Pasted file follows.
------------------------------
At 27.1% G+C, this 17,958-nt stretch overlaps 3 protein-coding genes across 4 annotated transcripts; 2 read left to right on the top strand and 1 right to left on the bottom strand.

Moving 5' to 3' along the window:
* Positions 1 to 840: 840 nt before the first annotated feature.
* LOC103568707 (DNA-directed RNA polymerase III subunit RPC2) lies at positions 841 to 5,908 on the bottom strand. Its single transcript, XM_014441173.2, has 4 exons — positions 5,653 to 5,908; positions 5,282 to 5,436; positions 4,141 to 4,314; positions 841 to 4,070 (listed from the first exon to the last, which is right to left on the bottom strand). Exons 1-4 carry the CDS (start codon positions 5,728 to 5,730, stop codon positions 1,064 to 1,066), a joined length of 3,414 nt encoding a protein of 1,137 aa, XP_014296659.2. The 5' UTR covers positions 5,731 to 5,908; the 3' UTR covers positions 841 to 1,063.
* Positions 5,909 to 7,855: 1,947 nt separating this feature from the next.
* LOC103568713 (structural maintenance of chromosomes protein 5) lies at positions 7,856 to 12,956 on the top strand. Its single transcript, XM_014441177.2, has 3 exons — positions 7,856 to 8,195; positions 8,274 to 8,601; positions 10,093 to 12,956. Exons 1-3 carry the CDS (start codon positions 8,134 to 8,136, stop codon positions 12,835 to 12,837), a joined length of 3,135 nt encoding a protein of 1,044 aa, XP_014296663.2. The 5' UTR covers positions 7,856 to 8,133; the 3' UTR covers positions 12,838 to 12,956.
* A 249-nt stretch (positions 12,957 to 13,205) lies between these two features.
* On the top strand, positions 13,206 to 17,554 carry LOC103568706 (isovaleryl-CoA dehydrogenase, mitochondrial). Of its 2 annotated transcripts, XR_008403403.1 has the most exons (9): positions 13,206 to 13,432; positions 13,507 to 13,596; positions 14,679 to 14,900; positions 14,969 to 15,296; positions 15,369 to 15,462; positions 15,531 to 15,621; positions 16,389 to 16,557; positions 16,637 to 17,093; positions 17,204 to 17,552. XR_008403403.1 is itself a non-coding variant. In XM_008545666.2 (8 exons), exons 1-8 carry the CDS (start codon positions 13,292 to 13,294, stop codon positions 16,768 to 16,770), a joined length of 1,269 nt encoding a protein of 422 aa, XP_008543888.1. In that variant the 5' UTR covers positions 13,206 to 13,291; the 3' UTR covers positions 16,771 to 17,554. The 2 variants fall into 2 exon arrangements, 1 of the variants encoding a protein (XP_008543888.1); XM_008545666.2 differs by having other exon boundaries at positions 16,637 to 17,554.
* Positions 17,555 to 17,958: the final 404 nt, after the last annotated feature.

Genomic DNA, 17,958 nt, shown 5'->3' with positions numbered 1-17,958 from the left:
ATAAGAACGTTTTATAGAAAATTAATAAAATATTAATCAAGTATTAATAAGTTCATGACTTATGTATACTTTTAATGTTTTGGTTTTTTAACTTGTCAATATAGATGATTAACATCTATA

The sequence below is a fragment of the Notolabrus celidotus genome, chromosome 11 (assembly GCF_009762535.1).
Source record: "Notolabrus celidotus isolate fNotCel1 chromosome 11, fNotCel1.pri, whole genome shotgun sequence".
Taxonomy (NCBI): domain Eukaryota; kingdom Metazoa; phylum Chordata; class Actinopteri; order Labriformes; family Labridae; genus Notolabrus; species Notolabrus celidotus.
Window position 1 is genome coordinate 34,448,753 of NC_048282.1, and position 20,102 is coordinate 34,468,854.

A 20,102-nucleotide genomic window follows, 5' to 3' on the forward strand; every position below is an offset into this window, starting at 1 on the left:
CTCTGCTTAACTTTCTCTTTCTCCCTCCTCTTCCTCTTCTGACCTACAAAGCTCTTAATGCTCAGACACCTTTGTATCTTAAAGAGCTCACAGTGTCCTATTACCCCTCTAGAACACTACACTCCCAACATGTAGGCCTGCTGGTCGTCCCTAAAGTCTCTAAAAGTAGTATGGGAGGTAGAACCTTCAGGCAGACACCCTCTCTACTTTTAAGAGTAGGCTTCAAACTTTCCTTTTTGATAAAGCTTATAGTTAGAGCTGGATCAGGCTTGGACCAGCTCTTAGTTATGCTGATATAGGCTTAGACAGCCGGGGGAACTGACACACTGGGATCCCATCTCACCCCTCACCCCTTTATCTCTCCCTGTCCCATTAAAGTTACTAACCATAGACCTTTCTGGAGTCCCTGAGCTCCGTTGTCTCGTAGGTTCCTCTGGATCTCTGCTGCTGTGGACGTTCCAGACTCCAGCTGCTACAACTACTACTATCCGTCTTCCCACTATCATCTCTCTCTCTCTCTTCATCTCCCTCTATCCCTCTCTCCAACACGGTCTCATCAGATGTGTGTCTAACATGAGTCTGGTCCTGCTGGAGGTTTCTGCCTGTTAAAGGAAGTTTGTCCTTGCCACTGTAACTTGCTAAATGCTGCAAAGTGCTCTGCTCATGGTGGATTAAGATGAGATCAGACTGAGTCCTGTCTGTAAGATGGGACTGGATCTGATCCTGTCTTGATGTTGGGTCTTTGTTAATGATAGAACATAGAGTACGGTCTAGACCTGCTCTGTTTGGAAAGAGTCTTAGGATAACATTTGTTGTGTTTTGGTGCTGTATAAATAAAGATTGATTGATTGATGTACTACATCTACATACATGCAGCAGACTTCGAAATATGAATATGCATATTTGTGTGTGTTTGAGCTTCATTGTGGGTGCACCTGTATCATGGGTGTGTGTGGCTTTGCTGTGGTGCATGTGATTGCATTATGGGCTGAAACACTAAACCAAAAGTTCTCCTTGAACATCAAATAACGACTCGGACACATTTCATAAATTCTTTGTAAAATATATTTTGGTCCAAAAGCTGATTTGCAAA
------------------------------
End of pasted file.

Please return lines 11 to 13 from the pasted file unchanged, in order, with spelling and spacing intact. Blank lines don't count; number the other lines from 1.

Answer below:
ATAAGAACGTTTTATAGAAAATTAATAAAATATTAATCAAGTATTAATAAGTTCATGACTTATGTATACTTTTAATGTTTTGGTTTTTTAACTTGTCAATATAGATGATTAACATCTATA

The sequence below is a fragment of the Notolabrus celidotus genome, chromosome 11 (assembly GCF_009762535.1).
Source record: "Notolabrus celidotus isolate fNotCel1 chromosome 11, fNotCel1.pri, whole genome shotgun sequence".